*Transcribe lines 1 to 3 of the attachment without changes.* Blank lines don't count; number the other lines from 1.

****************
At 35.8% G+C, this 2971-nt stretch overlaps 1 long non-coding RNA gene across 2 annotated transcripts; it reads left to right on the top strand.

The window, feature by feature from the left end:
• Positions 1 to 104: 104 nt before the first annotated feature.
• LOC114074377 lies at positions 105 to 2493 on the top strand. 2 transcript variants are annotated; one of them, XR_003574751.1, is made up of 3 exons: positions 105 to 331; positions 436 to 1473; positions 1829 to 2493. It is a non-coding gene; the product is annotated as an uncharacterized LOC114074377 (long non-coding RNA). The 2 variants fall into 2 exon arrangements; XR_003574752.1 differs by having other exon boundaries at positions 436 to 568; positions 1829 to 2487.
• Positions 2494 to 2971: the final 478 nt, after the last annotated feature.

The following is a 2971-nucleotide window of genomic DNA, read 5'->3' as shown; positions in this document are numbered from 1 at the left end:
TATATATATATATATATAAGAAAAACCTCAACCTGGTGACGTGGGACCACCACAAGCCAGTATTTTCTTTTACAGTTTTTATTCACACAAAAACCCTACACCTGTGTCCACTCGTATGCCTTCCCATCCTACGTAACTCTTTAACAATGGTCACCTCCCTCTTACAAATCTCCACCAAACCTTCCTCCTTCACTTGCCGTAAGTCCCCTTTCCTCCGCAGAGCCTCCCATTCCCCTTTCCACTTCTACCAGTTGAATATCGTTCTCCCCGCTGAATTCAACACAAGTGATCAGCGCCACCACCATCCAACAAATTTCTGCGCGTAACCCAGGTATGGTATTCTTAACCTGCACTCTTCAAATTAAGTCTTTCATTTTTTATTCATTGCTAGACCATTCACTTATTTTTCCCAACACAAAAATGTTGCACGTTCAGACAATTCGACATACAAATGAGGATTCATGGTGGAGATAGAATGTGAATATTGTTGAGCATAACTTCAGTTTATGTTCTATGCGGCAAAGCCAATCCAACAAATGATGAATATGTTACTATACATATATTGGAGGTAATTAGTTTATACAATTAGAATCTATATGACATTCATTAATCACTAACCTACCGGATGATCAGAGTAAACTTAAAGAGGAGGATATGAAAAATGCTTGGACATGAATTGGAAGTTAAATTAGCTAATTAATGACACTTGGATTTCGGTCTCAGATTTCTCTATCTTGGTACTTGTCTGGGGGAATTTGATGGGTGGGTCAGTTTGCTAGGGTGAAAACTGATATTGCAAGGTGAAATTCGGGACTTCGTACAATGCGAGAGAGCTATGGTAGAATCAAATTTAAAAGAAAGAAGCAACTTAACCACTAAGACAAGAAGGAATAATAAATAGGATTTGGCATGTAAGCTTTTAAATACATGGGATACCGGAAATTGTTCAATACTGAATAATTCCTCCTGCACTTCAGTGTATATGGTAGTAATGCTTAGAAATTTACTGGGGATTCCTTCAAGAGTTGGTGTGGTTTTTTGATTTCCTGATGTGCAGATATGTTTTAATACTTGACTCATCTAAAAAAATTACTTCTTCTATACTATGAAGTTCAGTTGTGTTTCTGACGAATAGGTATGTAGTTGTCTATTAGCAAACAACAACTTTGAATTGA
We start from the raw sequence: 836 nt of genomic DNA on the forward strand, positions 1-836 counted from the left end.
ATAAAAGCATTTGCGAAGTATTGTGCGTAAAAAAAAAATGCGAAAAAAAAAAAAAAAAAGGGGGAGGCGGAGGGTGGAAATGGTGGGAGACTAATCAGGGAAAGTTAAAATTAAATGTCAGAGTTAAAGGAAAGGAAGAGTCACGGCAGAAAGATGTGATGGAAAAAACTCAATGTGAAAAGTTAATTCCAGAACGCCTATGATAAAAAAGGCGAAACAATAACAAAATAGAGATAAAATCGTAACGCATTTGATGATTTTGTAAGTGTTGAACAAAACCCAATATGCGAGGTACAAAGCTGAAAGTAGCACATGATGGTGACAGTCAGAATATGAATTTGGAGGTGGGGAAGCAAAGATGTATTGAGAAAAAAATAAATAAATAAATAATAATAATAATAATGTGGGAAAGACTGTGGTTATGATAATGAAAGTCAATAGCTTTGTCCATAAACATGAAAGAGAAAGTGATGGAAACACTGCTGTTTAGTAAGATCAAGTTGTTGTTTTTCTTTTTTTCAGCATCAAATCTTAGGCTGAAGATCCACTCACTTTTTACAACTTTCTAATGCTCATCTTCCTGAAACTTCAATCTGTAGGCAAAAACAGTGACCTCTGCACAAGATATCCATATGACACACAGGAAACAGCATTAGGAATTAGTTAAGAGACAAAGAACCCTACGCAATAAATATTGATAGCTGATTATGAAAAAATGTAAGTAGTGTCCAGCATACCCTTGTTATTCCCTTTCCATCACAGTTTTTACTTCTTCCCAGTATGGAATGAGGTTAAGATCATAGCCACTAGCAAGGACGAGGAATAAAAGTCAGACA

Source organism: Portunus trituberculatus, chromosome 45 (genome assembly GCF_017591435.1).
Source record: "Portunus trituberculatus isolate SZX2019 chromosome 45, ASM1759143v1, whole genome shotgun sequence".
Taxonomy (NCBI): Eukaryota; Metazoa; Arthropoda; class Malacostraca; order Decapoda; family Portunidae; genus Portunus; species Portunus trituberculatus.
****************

At 35.8% G+C, this 2971-nt stretch overlaps 1 long non-coding RNA gene across 2 annotated transcripts; it reads left to right on the top strand.

The window, feature by feature from the left end:
• Positions 1 to 104: 104 nt before the first annotated feature.